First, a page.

Written by: Douglas McIntosh
Jamaica’s economy grew by an estimated 2.7 per cent during the January to March 2023 quarter.
This represents the eighth consecutive quarter of growth recorded, according to Director General of the Planning Institute of Jamaica (PIOJ), Dr. Wayne Henry.
“The preliminary out-turn for the quarter resulted in growth of 4.3 per cent for Fiscal Year 2022/23 and represents full recovery in overall output levels from the impact of COVID-19, one year before the projected recovery date of Fiscal Year 2023/24,” he added.
Dr. Henry was speaking during the PIOJ’s semi-virtual quarterly media briefing, on Tuesday (May 30).
The Director General said the March 2023 out-turn largely reflected the impact of increased external demand, especially for Jamaica’s Tourism product.
This, he pointed out, was facilitated by the continued recovery in the economies of Jamaica’s main trading partners.
Dr. Henry further indicated that the March 2023 quarter out-turn also reflected the resumption of operations at the Jamalco Alumina plant in Clarendon during the July to September 2022 quarter, following the facility’s closure in August 2021, due to fire.
He said a breakdown of the out-turn shows that the Services Industry grew by an estimated 3.8 per cent. However, the Goods Producing Industry contracted by an estimated 0.7 per cent.
Dr. Henry pointed out that the Services Industry out-turn reflected growth in all subsectors, buoyed by those associated with travel and tourism.
Leading the way was ‘Hotels and Restaurants’, up 30.8 per cent, followed by ‘Transport, Storage and Communication’, up 4.3 per cent.
Positive out-turns were also recorded for ‘Finance and Insurance Services’, up one per cent; ‘Electricity and Water Supply’, up 0.7 per cent; and Wholesale and Retail Trade, Repair and Installation of Machinery (WRTRIM), up 0.5 per cent.
Conversely, only two of the four Goods Producing Industry subsectors, ‘Mining and Quarrying’ and ‘Manufacturing’, recorded growth.
Dr. Henry informed that ‘Mining and Quarrying’ grew by an estimated 95.9 per cent, due to higher alumina output, which outweighed a contraction in crude bauxite production.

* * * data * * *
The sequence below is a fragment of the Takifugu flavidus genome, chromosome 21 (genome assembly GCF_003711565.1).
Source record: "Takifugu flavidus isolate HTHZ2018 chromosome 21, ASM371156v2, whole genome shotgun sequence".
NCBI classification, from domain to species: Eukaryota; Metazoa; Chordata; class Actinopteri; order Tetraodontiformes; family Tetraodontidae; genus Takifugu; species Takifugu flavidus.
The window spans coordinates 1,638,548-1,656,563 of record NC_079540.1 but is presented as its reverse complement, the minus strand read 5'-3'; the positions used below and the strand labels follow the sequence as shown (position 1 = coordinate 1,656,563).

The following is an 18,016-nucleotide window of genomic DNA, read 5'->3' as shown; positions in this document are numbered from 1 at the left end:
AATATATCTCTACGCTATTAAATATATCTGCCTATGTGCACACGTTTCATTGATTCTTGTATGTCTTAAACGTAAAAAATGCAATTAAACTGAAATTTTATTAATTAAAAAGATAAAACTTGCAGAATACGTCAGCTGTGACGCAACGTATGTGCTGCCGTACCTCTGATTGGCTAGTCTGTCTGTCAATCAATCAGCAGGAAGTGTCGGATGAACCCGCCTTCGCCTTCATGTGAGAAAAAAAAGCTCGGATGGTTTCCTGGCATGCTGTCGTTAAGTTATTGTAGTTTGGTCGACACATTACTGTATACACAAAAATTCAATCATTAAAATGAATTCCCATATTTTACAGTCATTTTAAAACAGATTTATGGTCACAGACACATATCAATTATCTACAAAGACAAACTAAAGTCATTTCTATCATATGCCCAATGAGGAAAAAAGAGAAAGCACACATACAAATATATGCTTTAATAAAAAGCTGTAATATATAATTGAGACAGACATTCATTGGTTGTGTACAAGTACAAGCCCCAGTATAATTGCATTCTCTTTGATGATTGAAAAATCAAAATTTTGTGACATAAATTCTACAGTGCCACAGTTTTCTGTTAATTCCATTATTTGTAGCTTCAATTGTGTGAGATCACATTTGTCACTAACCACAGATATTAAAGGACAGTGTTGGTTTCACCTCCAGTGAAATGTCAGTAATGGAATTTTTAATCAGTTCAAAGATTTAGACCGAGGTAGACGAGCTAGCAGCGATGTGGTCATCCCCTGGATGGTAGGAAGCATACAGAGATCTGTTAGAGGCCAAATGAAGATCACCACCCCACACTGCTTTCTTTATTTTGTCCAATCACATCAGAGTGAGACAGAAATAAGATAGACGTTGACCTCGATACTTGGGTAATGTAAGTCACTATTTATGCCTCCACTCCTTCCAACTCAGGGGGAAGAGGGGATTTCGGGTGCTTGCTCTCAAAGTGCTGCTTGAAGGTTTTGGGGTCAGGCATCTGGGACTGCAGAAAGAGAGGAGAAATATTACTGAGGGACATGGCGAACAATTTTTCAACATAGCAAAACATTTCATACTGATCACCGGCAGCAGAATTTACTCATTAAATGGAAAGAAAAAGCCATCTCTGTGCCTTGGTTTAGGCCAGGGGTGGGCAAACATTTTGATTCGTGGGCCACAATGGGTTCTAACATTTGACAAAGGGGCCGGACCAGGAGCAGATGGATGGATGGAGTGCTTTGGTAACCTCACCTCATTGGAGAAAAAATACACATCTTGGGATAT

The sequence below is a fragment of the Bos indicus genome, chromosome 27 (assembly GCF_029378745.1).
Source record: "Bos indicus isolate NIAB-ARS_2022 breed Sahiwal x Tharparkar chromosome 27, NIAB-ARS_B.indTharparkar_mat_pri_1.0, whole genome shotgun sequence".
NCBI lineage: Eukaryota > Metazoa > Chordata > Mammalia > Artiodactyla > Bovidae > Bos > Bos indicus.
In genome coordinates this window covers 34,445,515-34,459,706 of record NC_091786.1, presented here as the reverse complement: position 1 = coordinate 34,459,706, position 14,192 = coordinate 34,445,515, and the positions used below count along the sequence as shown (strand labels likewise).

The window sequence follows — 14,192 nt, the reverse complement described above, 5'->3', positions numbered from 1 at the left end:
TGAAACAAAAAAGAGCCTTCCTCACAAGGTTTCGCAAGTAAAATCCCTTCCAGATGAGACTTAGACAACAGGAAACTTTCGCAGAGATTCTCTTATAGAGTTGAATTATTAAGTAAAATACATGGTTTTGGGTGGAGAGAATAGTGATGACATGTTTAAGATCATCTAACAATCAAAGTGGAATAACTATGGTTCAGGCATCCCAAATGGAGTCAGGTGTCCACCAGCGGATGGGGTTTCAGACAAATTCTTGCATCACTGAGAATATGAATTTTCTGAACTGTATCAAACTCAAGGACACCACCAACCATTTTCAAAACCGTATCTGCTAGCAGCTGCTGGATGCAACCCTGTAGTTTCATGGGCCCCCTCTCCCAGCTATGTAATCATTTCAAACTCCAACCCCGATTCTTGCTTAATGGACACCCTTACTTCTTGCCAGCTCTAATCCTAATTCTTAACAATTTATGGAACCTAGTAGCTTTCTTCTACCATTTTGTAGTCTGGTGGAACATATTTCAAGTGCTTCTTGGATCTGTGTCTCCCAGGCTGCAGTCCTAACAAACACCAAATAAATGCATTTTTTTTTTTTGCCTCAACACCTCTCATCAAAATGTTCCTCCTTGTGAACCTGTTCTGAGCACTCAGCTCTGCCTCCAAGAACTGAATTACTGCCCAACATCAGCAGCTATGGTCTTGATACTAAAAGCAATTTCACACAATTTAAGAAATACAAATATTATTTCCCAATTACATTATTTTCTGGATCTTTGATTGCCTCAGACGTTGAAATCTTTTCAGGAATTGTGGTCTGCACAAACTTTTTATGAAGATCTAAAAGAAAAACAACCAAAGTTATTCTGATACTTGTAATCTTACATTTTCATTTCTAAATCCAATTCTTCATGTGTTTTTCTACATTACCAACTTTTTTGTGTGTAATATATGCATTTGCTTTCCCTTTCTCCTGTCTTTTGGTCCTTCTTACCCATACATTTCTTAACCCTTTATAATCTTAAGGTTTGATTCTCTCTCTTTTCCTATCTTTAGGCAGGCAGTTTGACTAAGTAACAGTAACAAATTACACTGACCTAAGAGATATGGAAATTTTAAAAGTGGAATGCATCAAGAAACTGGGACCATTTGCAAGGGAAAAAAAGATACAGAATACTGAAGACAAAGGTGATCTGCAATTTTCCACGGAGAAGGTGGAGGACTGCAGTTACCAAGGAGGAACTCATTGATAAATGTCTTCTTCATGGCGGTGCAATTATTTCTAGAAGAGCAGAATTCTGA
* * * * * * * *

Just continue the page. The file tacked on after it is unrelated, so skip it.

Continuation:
“Alumina production grew by 197.1 per cent, due to the resumption of production at the Jamalco alumina plant. Crude Bauxite production declined by 33.2 per cent due to a falloff in demand,” he further stated, while pointing out that ‘Manufacturing’ grew by an estimated 0.7 per cent.
Dr. Henry indicated, however, that ‘Construction’ fell by four per cent, reflecting downturns in both the ‘Other Construction’ (civil works) and ‘Building Construction’, while the ‘Agriculture, Forestry and Fishing’ industry declined by an estimated 7.6 per cent, consequent on the impact of drought conditions.
Meanwhile, he said the growth prospects for the April to June 2023 quarter are “generally positive”.
Dr. Henry pointed out that the economy is projected to grow in the range of two to three per cent.
This, the Director General noted, is based on the continuation of the growth momentum in most industries.
“Specifically, growth during this period is expected to be driven by continued strengthening of the mining and quarrying industry, due to the resumption of full operations at the Jamalco Alumina plant; increased domestic demand, due to an estimated expansion in employment levels; and continued recovery in the global economy, despite the geopolitical challenges,” he told journalists.
Dr. Henry said the latter augurs well for a strengthening of external demand for Jamaica’s goods and services, particularly tourism.
He advised that the growth is projected on the one to three per cent range for Fiscal Year 2023/24.
“All industries are forecast to record growth, albeit at slower rates, as most would have fully recovered from the effects of COVID-19,” Dr. Henry said.